- Travel and Places»
- Visiting Europe
Places of Interest in Barcelona
Barcelona is the second-largest city in Spain and the political and economic capital of the "autonomous community" of Catalonia. The city has played a complex role as the center of Catalan language and culture within Castilian-speaking Spain. The selection of Barcelona as the site of the 1992 Olympics underscored its revitalization after the end of Gen. Francisco Franco's authoritarian regime in the 1970s.
Since Roman times the city has functioned as a Mediterranean port for the rich lands of Catalonia. By the Middle Ages it had also emerged as a commercial, industrial, and cultural center for the Mediterranean basin. In the 18th and 19th centuries Barcelona developed new strengths in textile manufacturing, transportation, and finance. Afterward it underwent many changes as a progressive industrial center within a slowly modernizing country.
Today the economy reflects Barcelona's multiple roles within the European Community. Tourism, services, administration, and cultural activities have eclipsed the city's industrial and commercial sectors, despite the continued importance of manufacturing (automobiles, chemicals, textiles), construction, and trade. Barcelona also serves as the arena of Catalan politics, the see of a Roman Catholic archbishop, and the home of Catalona's major universities, research institutes, hospitals, cultural foundations, and museums. Most of the metropolitan area's 4 million inhabitants are bilingual in Catalan and Castilian.
Barcelona is situated on a coastal plain between the Besós and Llobregat rivers, roughly 70 miles (115 km) south of the French border and 315 miles (505 km) northeast of Madrid. Its climate is mild, with a hot, dry summer, but with the other seasons moderate and wet; snow is rare. The city originated on a rise (Mt. Táber), surrounded by imposing mountains to the west (Tibidabo) and south (Montjuïch). Its well-preserved medieval core, flanking the port, was enclosed by walls that stood until the mid-19th century; the Rambla, a tree-lined promenade of shops, theaters, and cafés that replaced an internal wall, provides a lively central artery.
Many traditional institutions retain their headquarters downtown, although banks, businesses, and some sections of the University of Barcelona have moved into modern zones. In the 19th century the streets and buildings of the Eixample ("Expansion") spread out beyond the medieval walls according to a rigidly geometric design; works by major architects line its prominent boulevards, the Passeig de Gràcia and the Diagonal. The burgeoning city also incorporated nearby villages and industrial towns such as Sants, Gràcia, and Poble Nou, while elite suburban construction spread up the slopes of Tibidabo. A ring of industrial satellite cities now surrounds Barcelona, and residential-tourist development has covered nearby coasts.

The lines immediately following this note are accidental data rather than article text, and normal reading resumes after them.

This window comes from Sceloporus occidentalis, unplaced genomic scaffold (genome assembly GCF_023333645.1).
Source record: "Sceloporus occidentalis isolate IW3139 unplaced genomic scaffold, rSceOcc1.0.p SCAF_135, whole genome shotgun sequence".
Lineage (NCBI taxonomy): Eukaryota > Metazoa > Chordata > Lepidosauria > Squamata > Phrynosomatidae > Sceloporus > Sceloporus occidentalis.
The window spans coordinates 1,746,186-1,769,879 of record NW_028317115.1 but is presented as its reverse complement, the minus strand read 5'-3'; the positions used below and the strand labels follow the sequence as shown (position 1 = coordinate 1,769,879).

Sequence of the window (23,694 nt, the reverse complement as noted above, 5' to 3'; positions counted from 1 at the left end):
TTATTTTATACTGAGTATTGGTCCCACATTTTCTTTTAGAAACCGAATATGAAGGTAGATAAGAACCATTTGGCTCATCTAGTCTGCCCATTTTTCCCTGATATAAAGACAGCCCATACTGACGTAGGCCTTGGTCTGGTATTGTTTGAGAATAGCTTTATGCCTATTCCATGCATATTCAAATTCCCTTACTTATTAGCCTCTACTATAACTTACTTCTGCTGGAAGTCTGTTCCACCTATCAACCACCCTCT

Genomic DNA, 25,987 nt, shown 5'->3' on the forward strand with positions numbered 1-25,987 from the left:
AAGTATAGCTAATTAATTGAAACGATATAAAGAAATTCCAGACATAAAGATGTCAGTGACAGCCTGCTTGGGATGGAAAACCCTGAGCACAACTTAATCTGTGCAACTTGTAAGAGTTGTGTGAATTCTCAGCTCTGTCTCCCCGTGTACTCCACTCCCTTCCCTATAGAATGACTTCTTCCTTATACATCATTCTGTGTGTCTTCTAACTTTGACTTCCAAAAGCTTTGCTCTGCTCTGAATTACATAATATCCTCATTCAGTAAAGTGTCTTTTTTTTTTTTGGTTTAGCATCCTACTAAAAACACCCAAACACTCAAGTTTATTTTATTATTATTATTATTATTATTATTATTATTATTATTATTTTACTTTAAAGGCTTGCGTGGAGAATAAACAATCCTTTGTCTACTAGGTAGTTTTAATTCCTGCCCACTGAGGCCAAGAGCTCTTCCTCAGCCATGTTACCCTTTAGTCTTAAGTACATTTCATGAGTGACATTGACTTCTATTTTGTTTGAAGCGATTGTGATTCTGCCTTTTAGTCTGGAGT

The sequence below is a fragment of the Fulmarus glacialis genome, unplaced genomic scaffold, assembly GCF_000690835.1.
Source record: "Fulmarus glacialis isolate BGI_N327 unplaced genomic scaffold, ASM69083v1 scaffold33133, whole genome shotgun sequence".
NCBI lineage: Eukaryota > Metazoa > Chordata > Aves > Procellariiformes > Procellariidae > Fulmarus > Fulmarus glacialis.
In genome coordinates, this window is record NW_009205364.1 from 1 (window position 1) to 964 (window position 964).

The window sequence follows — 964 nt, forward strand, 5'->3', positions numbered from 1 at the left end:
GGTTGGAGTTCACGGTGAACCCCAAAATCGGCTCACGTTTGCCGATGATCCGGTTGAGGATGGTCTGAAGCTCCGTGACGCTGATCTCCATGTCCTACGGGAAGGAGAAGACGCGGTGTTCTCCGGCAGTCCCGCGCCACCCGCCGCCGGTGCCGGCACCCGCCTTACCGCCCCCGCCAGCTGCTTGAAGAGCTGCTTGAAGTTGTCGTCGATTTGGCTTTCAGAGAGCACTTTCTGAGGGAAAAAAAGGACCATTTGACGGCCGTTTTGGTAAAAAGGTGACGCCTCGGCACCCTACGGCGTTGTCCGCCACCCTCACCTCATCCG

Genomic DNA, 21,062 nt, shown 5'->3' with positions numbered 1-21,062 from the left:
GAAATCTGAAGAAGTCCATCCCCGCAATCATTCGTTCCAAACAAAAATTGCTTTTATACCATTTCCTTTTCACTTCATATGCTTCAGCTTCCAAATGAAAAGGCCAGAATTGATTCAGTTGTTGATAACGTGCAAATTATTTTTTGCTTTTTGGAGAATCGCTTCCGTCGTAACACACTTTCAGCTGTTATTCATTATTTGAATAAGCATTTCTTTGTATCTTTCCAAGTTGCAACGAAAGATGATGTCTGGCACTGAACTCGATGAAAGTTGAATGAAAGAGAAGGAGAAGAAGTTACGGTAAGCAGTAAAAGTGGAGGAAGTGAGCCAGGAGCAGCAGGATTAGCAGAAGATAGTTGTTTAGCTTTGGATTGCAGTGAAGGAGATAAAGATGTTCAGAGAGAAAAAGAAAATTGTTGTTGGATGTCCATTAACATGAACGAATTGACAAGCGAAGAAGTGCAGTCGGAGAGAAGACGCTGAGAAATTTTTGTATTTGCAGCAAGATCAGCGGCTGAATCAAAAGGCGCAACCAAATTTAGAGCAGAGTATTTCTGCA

Places of InterestClick thumbnail to view full-size
Barcelona provides a sweeping panorama of Catalan history in its streets and museums. The central Gothic Quarter includes ruins of the Roman city, the Cathedral (begun in 1298), and public buildings of the Middle Ages and Renaissance that now function as museums and archives. On the Plaça Sant Jaume the 15th-century palace of the Generalitat (from 1977 the seat of the Catalan government) faces the 14th-century city hall. On the Rambla stand the Boqueria (central market) and the Liceu (opera house). Nearby are the Plaça Reial and the Güell Palace, designed by Antonio Gaudí.
To the north of the Gothic Quarter lies another medieval district, the Ribera, where artisans and the merchant patriciate lived. On the Carrer de Montcada, Gothic palaces and the magnificent church of Santa Maria del Mar contrast with the modern art of the Picasso Museum. Farther north, Ciutadella Park derives from the conversion of a hated citadel into the International Exposition of 1888; the park houses the Catalan parliament, museums, and the zoo. The Barceloneta, an 18th-century housing project established for workers, fishers, and sailors who had been displaced by the Ciutadella, offers beaches and restaurants.
Across the Rambla, urban reforms have altered the once notorious Barrio Chino (Chinatown), a red-light district within the industrial area of the Raval. To the south runs the Parallel, with its music halls. Montjuïch, site of the Art Museum of Catalonia and other facilities from the Universal Exposition of 1929, rises above these residential zones.
Outside the walls, which intersected in today's Plaça de Catalunya, the 19th-century bourgeoisie imposed a new order on the suburbs through densely constructed blocks of mansions and shops. These areas remain notable for their art nouveau (modernista) architecture, including major works by Gaudí, Lluís Domènech i Montaner, and Josep Puig i Cadafalch. Gaudí's Expiatory Temple of the Holy Family (Sagrada Familia) dominates the northern sector of the Eixample; his Güell Park lies farther away, in the foothills, although both are accessible by public transport. The summit of Tibidabo offers an amusement park as well as panoramic vistas.
Barcelona's cosmopolitan shops and cultural events are complemented by its active street life, day and night. Major festivals include the Cavalcade of the Wise Men (January 26); the feast day of St. George, the patron of Catalonia (April 23); the Catalan national holiday (September 11), recalling the siege of the city in 1714; and the patronal feast of Our Lady of Mercy (September 24). Neighborhoods celebrate their own festivals with fireworks and Catalan folk dances such as the Sardana. Highly competitive soccer and basketball teams, as well as active media, arts, and literature, contribute to the city's life.